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The number of Japanese children who were under 15 years old as of April 1 fell from a year earlier, reflecting the continuing decline in the nation’s birthrate, the government said Friday.

The figure marked a 20th straight year-on-year drop and a 14th consecutive postwar low, it said.

As of April 1, there were an estimated 18.34 million children in Japan below the age of 15, the Ministry of Public Management, Home Affairs, Posts and Telecommunications revealed.

This figure — 9.41 million boys and 8.93 million girls — constitutes a decrease of around 240,000 from a year earlier, the ministry said.

The percentage of children within the nation’s overall population dropped by 0.3 percentage point to 14.4 percent, the ministry announced ahead of the Children’s Day holiday, which falls today.

Junior high school students, age 12 to 14, numbered around 3.99 million. Fourth-grade to sixth-grade elementary students, age 9 to 11, stood at around 3.66 million, with first-grade to third-grade elementary students, age 6 to 8, numbering an estimated 3.57 million.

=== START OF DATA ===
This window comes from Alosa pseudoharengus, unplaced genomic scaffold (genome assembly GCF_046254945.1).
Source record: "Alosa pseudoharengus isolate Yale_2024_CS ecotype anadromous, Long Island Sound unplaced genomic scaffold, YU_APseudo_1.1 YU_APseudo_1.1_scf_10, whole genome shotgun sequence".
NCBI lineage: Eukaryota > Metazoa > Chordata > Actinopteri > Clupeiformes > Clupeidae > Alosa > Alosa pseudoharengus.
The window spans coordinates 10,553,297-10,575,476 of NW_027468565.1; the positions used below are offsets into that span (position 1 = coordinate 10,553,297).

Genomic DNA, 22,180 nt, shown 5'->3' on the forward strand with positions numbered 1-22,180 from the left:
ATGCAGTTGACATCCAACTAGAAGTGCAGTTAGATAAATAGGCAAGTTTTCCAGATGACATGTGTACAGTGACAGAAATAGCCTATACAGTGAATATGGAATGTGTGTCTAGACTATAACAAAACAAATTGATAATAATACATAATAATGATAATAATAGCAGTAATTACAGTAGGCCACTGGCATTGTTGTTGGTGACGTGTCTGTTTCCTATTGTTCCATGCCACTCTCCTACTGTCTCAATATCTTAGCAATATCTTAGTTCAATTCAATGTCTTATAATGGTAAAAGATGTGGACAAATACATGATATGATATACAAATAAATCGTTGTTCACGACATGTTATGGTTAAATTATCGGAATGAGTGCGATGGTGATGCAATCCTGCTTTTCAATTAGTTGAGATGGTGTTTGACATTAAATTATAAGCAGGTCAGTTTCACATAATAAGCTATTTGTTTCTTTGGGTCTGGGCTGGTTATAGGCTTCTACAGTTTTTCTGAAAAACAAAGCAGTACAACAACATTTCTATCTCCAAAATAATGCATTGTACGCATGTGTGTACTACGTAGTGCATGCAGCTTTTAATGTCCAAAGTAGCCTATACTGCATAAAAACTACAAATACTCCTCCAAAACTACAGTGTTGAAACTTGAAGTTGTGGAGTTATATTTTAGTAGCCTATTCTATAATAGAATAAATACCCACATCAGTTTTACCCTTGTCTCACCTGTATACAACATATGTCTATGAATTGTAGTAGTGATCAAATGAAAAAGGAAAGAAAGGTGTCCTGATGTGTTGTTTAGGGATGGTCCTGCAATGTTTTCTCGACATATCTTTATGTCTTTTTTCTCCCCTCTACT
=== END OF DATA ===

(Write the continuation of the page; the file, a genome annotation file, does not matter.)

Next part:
The fact that there were fewer children in the lower age groups indicates that the number of children is expected to decrease further in the near future.

According to the Health Ministry, the average number of babies born to a typical Japanese woman during her lifetime hit a new low of 1.34 in 1999, breaking the previous record of 1.38 set the year before.

As of Oct. 1, 2000, the population of Okinawa Prefecture contained the highest percentage of children at 19.5 percent. This was followed by Shiga Prefecture with 16.3 percent and Saga Prefecture with 16.2 percent.

Tokyo ranked last among Japan’s 47 prefectures with 12.5 percent, with Akita Prefecture ranking second-last with 13.6 percent and Kochi Prefecture ranking third-last with 13.7 percent.

Japan’s child-percentage figure is among the lowest in the world, ranking alongside Italy’s 14.5 percent.

Germany has a child-percentage figure of 15.8 percent, France 19 percent, Britain 19.1 percent, the United States 21.4 percent, South Korea 21.6 percent and China 23.9 percent.

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